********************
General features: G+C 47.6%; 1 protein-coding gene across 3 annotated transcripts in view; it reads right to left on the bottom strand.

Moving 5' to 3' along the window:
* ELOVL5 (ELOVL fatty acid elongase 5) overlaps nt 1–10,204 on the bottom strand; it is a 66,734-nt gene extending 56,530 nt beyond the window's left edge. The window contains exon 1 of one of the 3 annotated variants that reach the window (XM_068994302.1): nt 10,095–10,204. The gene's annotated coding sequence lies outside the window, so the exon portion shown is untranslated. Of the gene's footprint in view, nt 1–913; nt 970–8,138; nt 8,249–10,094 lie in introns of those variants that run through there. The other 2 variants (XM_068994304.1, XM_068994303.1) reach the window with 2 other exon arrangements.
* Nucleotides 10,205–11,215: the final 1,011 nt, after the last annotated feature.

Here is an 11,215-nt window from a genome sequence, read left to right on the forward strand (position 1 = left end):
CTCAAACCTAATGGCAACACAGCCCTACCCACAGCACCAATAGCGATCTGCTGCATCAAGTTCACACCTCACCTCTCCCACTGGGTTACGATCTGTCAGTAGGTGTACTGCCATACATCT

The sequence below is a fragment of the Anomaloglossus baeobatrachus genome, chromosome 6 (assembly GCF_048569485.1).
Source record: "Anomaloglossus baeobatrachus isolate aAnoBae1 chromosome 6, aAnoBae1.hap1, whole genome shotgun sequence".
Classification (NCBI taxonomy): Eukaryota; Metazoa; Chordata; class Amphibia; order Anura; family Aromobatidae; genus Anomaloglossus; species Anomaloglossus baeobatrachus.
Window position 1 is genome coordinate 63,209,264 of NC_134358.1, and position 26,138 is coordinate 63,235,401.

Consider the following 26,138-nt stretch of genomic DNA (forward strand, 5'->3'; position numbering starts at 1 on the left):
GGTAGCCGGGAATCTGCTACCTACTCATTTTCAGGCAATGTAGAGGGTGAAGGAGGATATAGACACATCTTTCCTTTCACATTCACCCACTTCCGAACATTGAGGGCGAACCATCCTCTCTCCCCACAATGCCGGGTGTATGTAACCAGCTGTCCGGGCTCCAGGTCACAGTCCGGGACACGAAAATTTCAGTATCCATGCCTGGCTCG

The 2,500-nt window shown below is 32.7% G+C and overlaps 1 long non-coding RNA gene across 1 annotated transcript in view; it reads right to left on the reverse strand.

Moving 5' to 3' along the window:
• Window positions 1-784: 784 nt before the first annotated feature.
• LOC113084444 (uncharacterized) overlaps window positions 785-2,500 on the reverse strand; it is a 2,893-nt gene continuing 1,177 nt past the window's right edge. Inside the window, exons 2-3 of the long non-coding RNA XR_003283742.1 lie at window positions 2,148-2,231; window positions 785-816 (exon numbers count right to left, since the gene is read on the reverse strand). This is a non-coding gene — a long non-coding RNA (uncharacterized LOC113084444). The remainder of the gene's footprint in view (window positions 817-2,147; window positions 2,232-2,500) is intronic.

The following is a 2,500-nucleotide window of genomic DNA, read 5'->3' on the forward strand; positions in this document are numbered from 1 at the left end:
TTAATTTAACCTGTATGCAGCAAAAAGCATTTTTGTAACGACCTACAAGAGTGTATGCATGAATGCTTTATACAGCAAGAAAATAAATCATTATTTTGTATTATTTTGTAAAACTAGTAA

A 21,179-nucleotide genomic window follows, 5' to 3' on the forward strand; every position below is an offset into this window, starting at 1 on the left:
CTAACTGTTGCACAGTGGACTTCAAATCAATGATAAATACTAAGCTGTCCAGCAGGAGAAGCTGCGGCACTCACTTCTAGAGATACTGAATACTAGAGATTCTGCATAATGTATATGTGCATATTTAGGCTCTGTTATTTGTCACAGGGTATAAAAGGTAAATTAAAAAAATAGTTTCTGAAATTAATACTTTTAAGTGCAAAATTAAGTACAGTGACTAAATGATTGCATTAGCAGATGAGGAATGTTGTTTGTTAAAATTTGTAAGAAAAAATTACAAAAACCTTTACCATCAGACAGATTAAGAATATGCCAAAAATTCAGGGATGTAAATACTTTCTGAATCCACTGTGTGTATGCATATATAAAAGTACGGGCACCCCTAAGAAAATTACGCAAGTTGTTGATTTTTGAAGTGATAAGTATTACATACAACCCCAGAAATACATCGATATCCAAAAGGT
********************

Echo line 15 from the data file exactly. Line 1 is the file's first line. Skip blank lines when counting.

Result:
• Window positions 1-784: 784 nt before the first annotated feature.